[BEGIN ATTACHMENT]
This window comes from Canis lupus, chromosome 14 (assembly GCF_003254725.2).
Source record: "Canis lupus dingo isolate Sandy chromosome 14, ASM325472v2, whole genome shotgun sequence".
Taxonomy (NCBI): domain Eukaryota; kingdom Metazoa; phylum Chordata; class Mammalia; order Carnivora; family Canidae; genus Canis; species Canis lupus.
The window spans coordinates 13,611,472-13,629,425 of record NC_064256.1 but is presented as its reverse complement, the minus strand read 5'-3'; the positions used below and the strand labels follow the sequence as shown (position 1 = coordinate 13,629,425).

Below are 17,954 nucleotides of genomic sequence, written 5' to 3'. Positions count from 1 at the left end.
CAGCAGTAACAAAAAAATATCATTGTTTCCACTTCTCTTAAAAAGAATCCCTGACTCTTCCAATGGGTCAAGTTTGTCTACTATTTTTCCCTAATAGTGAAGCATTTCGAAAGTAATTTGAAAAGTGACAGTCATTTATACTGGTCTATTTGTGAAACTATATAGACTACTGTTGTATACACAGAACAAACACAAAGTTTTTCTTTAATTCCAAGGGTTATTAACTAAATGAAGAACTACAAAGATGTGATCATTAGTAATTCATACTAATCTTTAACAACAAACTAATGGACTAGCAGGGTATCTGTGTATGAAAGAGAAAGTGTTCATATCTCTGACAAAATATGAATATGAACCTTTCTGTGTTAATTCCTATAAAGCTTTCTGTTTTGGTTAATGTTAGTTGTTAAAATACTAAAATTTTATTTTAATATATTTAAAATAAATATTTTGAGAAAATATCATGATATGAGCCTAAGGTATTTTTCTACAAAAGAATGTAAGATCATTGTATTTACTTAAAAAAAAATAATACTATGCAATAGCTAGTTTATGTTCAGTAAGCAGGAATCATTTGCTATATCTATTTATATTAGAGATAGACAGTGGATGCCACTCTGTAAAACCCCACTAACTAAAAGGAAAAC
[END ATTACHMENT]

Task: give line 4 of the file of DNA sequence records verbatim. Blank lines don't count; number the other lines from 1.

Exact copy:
The window spans coordinates 13,611,472-13,629,425 of record NC_064256.1 but is presented as its reverse complement, the minus strand read 5'-3'; the positions used below and the strand labels follow the sequence as shown (position 1 = coordinate 13,629,425).